So there’s two different kinds of energy? A physical energy and a mental stamina?

I feel like the mental stamina is there from the beginning… when I start, the intensity is there in my mind, but physically I’m coming from a place where I know how to work things, and I’m coming from my knowledge as a dancer – how to use your body, how to work through things, and then at a certain point, I can’t use my knowledge, I can’t use my technique, I can’t use what people have taught me; all I can use, literally (I know it sounds corny), is how much power I have inside of me, and then it’s something I can’t even describe… it’s part of what makes me live, that strength that you need sometimes.

Specifically when performing Train or when you do any River North rep?

Train has totally pulled out a different side of myself and a different side of my physical self, and I’ve never felt like I had to pull physically to get myself through something the way I have with Train, I can’t even compare it to anything else.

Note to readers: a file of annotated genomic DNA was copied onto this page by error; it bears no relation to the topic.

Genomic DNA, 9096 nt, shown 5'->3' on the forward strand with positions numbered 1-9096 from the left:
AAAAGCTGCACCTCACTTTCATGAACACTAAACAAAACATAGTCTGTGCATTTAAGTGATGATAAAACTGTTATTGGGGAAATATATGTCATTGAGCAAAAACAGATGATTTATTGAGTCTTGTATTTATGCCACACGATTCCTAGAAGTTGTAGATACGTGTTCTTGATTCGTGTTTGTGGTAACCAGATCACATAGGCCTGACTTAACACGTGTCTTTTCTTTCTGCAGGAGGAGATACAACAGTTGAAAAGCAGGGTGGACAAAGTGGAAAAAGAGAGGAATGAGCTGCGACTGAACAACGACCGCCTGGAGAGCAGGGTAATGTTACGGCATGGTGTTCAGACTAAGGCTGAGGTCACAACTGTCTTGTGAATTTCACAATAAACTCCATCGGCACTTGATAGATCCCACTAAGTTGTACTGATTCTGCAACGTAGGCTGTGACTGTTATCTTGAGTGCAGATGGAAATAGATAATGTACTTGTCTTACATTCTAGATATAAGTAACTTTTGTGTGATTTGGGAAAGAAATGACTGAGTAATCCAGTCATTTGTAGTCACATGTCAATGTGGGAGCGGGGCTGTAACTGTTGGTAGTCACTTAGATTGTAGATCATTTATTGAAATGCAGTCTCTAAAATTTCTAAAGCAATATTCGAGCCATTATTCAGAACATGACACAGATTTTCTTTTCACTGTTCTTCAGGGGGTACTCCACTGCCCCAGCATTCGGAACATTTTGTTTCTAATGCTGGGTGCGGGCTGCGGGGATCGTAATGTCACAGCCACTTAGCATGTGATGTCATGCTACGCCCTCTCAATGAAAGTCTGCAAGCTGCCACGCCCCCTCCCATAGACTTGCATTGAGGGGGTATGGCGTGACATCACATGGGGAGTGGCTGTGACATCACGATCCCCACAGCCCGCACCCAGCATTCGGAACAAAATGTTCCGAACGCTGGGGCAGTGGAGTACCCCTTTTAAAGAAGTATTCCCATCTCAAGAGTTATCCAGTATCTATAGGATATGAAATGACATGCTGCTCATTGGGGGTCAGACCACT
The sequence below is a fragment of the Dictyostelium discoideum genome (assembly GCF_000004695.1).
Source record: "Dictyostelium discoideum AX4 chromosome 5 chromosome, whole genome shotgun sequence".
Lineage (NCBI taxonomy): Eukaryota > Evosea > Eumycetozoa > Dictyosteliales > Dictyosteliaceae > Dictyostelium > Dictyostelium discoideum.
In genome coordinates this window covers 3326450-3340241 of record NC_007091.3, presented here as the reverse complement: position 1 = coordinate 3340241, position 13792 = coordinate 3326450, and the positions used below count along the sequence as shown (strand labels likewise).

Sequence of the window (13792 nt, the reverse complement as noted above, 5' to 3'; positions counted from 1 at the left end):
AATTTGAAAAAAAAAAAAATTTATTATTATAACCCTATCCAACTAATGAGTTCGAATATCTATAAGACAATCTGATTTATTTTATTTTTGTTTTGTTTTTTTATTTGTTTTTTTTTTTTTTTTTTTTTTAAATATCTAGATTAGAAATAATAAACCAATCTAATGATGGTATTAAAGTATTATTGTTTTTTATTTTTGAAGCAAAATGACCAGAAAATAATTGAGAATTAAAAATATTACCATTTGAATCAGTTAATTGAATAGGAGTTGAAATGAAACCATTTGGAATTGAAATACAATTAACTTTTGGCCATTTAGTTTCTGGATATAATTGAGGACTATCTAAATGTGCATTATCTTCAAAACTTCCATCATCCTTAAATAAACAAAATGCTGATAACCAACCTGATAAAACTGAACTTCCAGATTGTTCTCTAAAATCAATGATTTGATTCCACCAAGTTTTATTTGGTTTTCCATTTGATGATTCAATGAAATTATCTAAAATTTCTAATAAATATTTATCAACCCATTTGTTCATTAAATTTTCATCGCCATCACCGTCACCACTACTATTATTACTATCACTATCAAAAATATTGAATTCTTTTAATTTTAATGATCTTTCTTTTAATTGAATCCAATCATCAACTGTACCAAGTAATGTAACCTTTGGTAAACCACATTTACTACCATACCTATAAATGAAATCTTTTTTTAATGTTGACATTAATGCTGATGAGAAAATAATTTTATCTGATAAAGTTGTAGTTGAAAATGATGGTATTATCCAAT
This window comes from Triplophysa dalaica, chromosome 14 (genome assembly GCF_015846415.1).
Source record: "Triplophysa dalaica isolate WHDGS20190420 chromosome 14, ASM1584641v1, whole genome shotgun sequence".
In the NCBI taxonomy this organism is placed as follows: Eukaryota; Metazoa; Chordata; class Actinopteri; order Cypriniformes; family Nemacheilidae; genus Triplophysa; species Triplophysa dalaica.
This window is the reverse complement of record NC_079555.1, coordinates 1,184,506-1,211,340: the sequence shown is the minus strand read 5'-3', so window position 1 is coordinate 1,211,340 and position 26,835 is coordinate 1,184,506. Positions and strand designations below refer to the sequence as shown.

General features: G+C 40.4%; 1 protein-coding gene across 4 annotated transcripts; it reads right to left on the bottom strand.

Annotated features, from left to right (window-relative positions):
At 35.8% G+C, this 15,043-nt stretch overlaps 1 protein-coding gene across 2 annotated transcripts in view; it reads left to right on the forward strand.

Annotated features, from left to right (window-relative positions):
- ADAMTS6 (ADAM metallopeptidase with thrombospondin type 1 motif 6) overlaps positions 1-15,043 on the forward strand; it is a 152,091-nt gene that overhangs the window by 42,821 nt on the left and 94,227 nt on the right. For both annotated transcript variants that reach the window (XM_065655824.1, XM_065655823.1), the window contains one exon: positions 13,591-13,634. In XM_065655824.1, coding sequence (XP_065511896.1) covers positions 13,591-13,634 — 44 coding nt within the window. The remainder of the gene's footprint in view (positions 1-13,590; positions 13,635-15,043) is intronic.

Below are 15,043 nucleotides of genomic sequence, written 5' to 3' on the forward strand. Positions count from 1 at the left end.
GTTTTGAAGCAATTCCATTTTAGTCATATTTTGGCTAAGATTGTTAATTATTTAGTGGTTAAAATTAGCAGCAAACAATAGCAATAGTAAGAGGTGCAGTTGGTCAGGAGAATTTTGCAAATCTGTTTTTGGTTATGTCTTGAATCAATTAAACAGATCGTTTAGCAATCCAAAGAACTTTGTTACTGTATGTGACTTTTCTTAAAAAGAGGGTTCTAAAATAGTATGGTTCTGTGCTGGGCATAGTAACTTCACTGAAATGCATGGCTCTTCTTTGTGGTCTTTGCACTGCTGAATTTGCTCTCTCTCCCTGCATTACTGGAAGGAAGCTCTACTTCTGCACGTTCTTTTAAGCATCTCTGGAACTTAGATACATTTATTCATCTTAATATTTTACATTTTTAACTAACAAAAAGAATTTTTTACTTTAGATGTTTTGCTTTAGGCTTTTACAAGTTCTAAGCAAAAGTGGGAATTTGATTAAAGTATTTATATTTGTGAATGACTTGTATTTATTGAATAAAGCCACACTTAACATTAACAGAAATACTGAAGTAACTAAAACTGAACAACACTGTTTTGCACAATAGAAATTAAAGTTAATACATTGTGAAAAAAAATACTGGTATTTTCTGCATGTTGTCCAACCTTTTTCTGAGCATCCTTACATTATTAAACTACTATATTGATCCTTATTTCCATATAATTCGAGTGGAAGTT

I think Etude and Train come from different vocabularies, but they definitely come from the same voice. What would you describe that voice to be, that intent?

For some reason, the word “life” comes to mind. Robert didn’t give us a whole lot of direction on what the reason was behind what we were doing, so i’ve had to create that – for me it’s how I’ve gotten to this point in my life. I think that when I’m dancing Robert’s stuff, it’s that journey through those times you don’t want to talk about anymore but you let it out through those 3 minutes.

We both know that Robert works very quickly. Do you think the intensity of that short period speaks to the style of the movement? Do you think it would change if given a longer creative process?

I think it probably would have changed if [the process] was longer. When he sets it so quickly, it never gets to that finished cleanliness that it’ll get because you rehearse it plenty of times, but from what you know of how it’s supposed to be, it always continues to stay in that raw stage… I feel like a lot choreographers want to start cleaning before they finish their works and he didn’t feel the need to that, he left it up to us. When you see it that quickly, and that movement is crazy fast, it’s going to be raw, it’s going to be whatever you make of it.